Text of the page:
Czech bank Modern Czech Bank

Stop the Next Financial Crisis – Check out the Czechs!
By Shlomo Maital

It is increasingly clear that both the United States (Wall St.) and Britain (London), two key financial centers, are fumbling the ball, in enacting new systems to regulate their banks and financial services providers. In both countries, the lobbyists, moneyed interests and scare tactics (‘over-regulate us and you’ll have to bail us out again’…) have emasculated planned stiff regulations.
That is why the experience of a small Central European country, Czech Republic, with 10 m. people, is so interesting and so relevant. I’m in Prague right now, to speak at a workshop on innovative thinking. Yesterday’s New York Times has a fine piece on Czech innovative thinking in banking. Here is the crux: Czech banks went into crisis a decade ago (before the global meltdown). The authorities learned their lesson and prevented a replay in 2008.
“The industry is in good shape; the sector is stable and has not needed any assistance in the recent crisis,” said Jiri Busek, an analyst with the Czech Banking Association. “It’s quite a unique position in Europe, and we are grateful for it. We are stable, healthy and profitable.” The sector went through a banking crisis in the late 1990s. Several banks failed, one major bank had to be acquired by a competitor and larger state-owned banks were privatized after bad loans were cleaned from their balance sheets. “We had this recent experience, and thus risk management here is very conservative, Mr. Busek said. The Czech National Bank is now mandated to supervise every player in the financial industry, whether investment brokers, insurance companies or banks. Yet, over all, the financial sector has kept growing: Year on year, lending was expanding at a 4.6 percent rate as of the end of March, up from 2.4 percent in 2012 and a low of 1.3 percent in 2009. “The sector is still attractive for newcomers,” Mr. Busek said. “After quite a few years of stagnation, several new banks opened in the last three years.
Listen to this account of an innovative new Czech Bank.
    Jakub Petrina, marketing director and a designer of Air Bank, part of PPF Group, an international financial investment company based in Prague, said the designers looked at the question of why people did not like banks and set out to create something that would be liked. “We went back to basics — listened to people and heard that bankers use complicated language, absurd fees, the terms and conditions are too long and complicated,” he said. “We realized it’s more complicated than it should be.” So Air Bank, which started in November 2011 and now has 125,000 customers, has a one-page price list and offers current and savings accounts with the same interest rate and no time restrictions or penalties related to withdrawals from the savings account. It provides simple personal loans, has a mobile app for iPhones and charges no fees for assistance — online, in a branch or by telephone. The philosophy of the bank is “let’s be as human as possible. Sometimes a banker seems like a different species,” Mr. Petrina said. “In our branches, the banker and customer sit next to each other and share a computer screen working together in the customer’s account.” “ We are after the big dinosaur corporate banks who’ve forgotten they are here to provide a service,” said Mr. Petrina, “We’re not worried about the other new banks. We have different models and strategy. It helps that there are more ‘new crazy bankers’ out there — makes people seriously rethink about their current bank.”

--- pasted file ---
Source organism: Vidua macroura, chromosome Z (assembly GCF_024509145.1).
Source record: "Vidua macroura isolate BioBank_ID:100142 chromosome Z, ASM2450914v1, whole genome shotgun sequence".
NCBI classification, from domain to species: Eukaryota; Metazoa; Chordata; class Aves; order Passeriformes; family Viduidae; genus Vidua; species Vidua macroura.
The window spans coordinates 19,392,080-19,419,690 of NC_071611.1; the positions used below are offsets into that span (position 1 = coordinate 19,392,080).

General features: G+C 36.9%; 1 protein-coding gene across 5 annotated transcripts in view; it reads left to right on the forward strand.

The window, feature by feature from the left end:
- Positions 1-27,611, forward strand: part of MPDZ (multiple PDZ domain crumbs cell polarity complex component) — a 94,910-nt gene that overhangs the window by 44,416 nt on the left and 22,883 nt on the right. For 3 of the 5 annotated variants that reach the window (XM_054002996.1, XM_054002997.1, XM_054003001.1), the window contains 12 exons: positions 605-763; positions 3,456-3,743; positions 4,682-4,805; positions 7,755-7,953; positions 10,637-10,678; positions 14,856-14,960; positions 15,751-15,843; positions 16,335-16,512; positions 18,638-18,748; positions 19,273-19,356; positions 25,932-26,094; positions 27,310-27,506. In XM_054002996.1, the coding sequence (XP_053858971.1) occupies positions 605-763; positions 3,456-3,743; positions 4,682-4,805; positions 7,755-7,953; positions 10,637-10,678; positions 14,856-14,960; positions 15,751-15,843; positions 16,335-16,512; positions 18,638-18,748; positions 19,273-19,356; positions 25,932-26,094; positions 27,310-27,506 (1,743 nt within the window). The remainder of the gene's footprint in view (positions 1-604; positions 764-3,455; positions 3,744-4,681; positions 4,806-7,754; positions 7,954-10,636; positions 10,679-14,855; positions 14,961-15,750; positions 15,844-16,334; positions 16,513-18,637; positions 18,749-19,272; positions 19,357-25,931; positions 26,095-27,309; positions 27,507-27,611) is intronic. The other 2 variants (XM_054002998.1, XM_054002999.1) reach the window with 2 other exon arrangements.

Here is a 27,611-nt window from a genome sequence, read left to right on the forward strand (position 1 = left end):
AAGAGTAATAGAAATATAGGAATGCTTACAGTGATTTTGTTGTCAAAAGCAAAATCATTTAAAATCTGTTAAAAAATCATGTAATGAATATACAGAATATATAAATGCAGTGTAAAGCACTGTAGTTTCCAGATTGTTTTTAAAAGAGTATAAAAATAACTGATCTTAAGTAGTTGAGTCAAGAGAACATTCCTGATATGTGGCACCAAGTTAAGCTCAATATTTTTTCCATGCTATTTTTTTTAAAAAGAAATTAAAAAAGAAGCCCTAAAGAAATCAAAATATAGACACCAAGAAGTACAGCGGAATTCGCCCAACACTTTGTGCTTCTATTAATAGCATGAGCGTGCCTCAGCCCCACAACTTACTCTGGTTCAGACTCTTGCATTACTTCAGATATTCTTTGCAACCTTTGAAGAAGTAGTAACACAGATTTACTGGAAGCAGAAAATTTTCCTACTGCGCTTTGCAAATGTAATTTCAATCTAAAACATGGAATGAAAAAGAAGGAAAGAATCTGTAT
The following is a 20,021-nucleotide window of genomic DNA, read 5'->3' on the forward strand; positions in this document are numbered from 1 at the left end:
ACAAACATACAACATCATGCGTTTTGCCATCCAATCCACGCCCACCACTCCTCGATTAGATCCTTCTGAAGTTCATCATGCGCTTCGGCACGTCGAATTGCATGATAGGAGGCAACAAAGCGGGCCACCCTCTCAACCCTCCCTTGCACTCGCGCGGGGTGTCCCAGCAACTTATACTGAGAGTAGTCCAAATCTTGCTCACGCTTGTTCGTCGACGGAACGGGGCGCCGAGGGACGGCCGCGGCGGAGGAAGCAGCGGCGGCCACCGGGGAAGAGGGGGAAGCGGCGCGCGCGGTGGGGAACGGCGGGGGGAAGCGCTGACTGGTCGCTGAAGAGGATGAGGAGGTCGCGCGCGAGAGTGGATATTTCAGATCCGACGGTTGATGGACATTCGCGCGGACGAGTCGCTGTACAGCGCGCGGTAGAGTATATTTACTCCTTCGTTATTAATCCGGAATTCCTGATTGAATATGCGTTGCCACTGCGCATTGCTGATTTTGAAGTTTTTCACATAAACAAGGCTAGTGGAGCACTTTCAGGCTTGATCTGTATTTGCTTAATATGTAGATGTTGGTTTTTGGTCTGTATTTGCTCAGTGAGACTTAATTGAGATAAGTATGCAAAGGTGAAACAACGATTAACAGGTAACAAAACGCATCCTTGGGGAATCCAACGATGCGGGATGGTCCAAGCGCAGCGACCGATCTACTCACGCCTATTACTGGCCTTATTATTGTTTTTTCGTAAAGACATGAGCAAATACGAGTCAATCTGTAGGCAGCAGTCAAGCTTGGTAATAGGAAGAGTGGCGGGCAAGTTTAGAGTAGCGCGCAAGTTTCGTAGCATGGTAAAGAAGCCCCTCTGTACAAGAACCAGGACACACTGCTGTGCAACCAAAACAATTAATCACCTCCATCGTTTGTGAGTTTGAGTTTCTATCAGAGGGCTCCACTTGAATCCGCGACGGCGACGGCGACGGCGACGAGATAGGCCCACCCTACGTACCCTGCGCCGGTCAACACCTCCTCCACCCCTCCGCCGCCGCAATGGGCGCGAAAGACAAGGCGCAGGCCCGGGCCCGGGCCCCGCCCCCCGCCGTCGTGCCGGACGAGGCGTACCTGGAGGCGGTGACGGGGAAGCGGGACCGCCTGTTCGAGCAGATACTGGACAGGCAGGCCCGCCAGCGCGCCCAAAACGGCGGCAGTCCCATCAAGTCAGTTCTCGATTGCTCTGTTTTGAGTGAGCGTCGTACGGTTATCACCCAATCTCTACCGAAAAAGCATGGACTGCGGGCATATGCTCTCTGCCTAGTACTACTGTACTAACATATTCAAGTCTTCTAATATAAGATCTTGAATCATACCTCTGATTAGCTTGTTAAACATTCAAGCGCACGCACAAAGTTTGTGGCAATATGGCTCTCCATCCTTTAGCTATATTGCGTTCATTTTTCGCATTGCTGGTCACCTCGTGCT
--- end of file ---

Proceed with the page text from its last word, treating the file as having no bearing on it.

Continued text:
Heard of any similar innovations on Wall St.? London’s City? No? Banker and client sit next to each other and share a common computer screen??? How simple is that! Hmmmm… Have Wall St. and City bankers simply gone back to the bad old days? Perhaps we should send them all to Prague for six weeks… at their own expense. Compulsory.
* Lessons Learned, Czech Banks Thrive, By JACY MEYER. Global New York Times, May 21, 2013

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